Why does cinnamon burn?
In this brief guide we will answer and discuss the query, “why does cinnamon burn?”. We will also discuss whether cinnamon is a spice or a herb.
Why does cinnamon burn?
Cinnamon contains a compound called cinnamaldehyde. When this compound comes into contact with the mucous membranes in your mouth, it causes them to swell. This swelling irritates the nerves in your mouth, causing a burning sensation.
These receptors are found in the gastrointestinal tract and are responsible for sensing and regulating body temperature.
Cinnamon also contains a compound called eugenol. This compound has a similar effect to cinnamaldehyde, but it is not as strong. Eugenol is responsible for the spicy taste of cinnamon.
When you eat cinnamon, the cinnamaldehyde and eugenol compounds cause the TRPV1 receptors in your gut to become activated.
When they are activated, they send a signal to your brain that your body is too hot. Your brain then responds by increasing blood flow to your skin. This increased blood flow makes you feel flushed and your skin may feel hot to the touch. (1)
Is cinnamon spicy?
Yes. Cinnamon owes its spicy taste and delightful fragrance to the presence of cinnamaldehyde, a compound that develops as a result of oxygen absorption.
As cinnamon ages, it undergoes a natural darkening process, which enhances the formation of resinous compounds, further intensifying its unique properties. (2)
Other chemicals that contribute to this spice’s peppery flavor include eugenol (which can be found in cloves, nutmeg, and oregano), linalool (found in lavender), and safrole, which gives some varieties of cinnamon a spicy kick. (3)
What is the composition of cinnamon essential oil?
Cinnamon has a wide range of essential oils, such as trans-cinnamaldehyde, cinnamyl acetate, eugenol, L-borneol, caryophyllene oxide, b-caryophyllene, L-bornyl acetate, E-nerolidol, α-cubebene, α-terpineol, terpinolene, and α-thujene. (2)
Cinnamon essential oil, obtained from the bark, primarily consists of cinnamaldehyde (56-78%) and eugenol (4-10%).
On the other hand, in essential oil derived from cinnamon leaves, eugenol takes precedence as the main compound, ranging from 60-77%.
The composition and proportions of these components can vary significantly, influenced by factors such as the cinnamon species, the specific plant part used (bark, leaves, root bark, or buds), and the age of the plant.
For instance, certain species like Cinnamomum cassia can contain exceptionally high levels of cinnamaldehyde (80-90%) with minimal eugenol content, while the bark of Cinnamomum zeylanicum typically contains 60-80% cinnamaldehyde and approximately 2% eugenol. (3)
What are the risks with consuming large doses of cinnamon at once?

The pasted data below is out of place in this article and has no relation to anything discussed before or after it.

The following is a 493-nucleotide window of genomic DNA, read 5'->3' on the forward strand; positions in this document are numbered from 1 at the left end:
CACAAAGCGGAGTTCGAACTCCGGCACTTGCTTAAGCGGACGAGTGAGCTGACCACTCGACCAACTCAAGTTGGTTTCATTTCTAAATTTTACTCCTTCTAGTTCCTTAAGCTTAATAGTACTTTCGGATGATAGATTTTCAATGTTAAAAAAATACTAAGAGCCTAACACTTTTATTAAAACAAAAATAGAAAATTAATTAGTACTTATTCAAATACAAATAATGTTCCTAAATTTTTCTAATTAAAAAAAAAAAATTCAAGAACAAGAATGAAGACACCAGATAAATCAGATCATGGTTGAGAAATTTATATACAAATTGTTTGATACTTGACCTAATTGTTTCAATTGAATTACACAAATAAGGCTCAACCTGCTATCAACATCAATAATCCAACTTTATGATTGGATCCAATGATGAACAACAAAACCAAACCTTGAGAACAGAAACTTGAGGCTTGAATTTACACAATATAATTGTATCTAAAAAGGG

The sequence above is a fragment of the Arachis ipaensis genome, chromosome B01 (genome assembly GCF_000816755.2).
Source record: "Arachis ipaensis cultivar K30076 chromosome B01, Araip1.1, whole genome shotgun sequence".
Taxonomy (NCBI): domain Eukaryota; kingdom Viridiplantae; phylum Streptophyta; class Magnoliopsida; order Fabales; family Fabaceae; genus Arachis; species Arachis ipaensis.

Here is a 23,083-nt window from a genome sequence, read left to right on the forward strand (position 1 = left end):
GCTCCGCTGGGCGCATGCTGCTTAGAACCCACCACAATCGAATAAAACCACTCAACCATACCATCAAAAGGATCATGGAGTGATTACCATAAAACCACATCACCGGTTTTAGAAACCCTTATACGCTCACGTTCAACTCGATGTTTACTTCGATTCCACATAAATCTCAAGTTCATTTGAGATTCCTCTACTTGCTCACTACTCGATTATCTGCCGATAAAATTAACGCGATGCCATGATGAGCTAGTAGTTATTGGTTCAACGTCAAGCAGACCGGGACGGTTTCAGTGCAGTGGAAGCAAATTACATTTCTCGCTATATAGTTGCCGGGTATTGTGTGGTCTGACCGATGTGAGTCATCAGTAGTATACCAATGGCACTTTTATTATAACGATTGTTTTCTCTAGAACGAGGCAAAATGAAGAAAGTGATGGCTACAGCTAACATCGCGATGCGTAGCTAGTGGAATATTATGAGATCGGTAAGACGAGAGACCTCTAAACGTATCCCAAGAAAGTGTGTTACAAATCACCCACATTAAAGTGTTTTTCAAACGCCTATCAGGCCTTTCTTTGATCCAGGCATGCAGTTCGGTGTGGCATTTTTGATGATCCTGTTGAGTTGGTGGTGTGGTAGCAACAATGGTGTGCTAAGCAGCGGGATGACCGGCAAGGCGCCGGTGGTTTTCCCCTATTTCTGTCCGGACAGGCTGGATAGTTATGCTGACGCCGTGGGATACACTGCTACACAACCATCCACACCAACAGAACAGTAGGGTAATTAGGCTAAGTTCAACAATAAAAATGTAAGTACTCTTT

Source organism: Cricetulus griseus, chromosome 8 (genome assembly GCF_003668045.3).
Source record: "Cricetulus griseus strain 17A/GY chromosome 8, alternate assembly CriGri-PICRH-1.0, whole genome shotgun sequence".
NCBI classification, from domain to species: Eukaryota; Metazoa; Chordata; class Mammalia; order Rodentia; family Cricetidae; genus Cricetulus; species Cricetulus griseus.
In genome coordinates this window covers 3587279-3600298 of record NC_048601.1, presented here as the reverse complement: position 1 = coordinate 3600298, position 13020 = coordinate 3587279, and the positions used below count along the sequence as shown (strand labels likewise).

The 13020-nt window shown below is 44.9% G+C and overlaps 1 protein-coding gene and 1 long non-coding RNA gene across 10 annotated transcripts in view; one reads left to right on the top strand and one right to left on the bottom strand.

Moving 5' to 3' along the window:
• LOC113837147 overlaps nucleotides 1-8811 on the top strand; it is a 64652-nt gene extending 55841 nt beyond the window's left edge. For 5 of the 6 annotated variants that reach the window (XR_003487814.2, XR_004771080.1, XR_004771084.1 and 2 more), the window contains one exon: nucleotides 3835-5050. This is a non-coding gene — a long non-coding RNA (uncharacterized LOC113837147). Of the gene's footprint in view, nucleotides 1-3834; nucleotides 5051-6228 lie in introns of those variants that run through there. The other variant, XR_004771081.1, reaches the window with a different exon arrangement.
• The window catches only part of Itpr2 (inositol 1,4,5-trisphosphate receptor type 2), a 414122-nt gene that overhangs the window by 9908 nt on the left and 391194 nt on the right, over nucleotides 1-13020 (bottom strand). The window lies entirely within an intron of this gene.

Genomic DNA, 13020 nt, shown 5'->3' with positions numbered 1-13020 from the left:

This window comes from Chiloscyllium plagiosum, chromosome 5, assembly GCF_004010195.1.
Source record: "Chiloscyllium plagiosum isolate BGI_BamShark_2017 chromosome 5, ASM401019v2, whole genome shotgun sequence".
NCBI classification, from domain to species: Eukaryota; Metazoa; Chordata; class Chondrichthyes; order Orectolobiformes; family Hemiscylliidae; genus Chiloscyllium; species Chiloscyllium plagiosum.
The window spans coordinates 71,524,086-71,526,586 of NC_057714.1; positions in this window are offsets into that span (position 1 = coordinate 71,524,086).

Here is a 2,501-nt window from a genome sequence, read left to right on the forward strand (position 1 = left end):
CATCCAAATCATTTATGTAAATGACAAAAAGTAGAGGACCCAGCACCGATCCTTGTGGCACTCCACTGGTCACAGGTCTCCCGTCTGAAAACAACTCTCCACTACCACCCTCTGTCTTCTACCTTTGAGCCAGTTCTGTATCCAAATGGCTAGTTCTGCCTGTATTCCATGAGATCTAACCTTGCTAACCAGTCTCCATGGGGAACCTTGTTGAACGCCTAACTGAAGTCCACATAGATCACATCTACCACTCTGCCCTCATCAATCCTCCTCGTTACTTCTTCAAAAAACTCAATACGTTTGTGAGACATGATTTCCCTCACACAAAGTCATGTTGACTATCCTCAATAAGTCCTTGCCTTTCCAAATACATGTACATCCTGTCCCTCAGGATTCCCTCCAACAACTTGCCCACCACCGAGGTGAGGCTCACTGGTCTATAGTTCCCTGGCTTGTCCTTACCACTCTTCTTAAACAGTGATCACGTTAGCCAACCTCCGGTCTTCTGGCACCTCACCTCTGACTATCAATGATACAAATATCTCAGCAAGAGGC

There are some risks associated with consuming large doses of cinnamon at once. Cinnamon is a caustic powder composed of cellulose fibers, which neither dissolve nor biodegrade in the lungs.
The powder quickly dries out the mouth, which makes swallowing the powder very difficult. Coughing and burning sensations in the mouth, nose, and throat ensue.(4)
The choking risk can be avoided by adding the cinnamon to food but a burning sensation in the gastrointestinal system may occur at a large intake.
It may also cause lethargy, double vision, vomiting, lightheadedness, and irritation of the skin and urinary tract.(5)
Is cinnamon healthy?
Cinnamon is rich in antioxidants and has anti-inflammatory, antimicrobial, and blood-sugar-lowering properties. These health benefits make cinnamon a great addition to your diet.
Cinnamon can help improve your cardiovascular health. The antioxidants in cinnamon can help reduce the risk of heart disease and stroke by protecting the arteries from damage.
Cinnamon can also help lower blood pressure and cholesterol levels. Cinnamon has also been shown to be beneficial for people with type 2 diabetes.
Cinnamon can help improve blood sugar control by increasing insulin sensitivity and lowering blood sugar levels. Cinnamon can also help reduce the risk of complications from diabetes such as nerve damage and kidney disease.
Cinnamon can also help boost your cognitive function. The antioxidants in cinnamon can help improve memory and protect the brain from age-related damage. Cinnamon can also help increase attention span and reduce the risk of Alzheimer’s disease (6)
Other FAQs about Cinnamon that you may be interested in.
In this brief guide, we have discussed the query, “why does cinnamon burn?” We have also discussed how cinnamon helps in reducing acid reflux.
- He, W.; Liang, L.; Zhang, Y. Pungency Perception and the Interaction with Basic Taste Sensations: An Overview. Foods, 12, 2317. 2023.
- Rao PV, Gan SH. Cinnamon: a multifaceted medicinal plant. Evid Based Complement Alternat Med.2014:642942. 2014.
- Ribeiro-Santos, R., Andrade, M., Madella, D., Martinazzo, A. P., de Aquino Garcia Moura, L., de Melo, N. R., & Sanches-Silva, A. Revisiting an ancient spice with medicinal purposes: Cinnamon. Trends in Food Science & Technology, 62, 154–169.(2017).
- Bosmia AN, Leon KJ. Lung injury and the cin-namon challenge: college students should beware this Internet dare. J Inj Violence Res. 7(1):41-2. 2015
- Muhammad, D. R. A., & Dewettinck, K. Cinnamon and its derivatives as potential ingredient in functional food—A review. International Journal of Food Properties, 1–27. 2017.
- Ali Ahmadi, et. al. Therapeutic potential of cinnamon for neurological disorders: A mini-review Neurology Asia; 27(1) : 1 – 17; 2022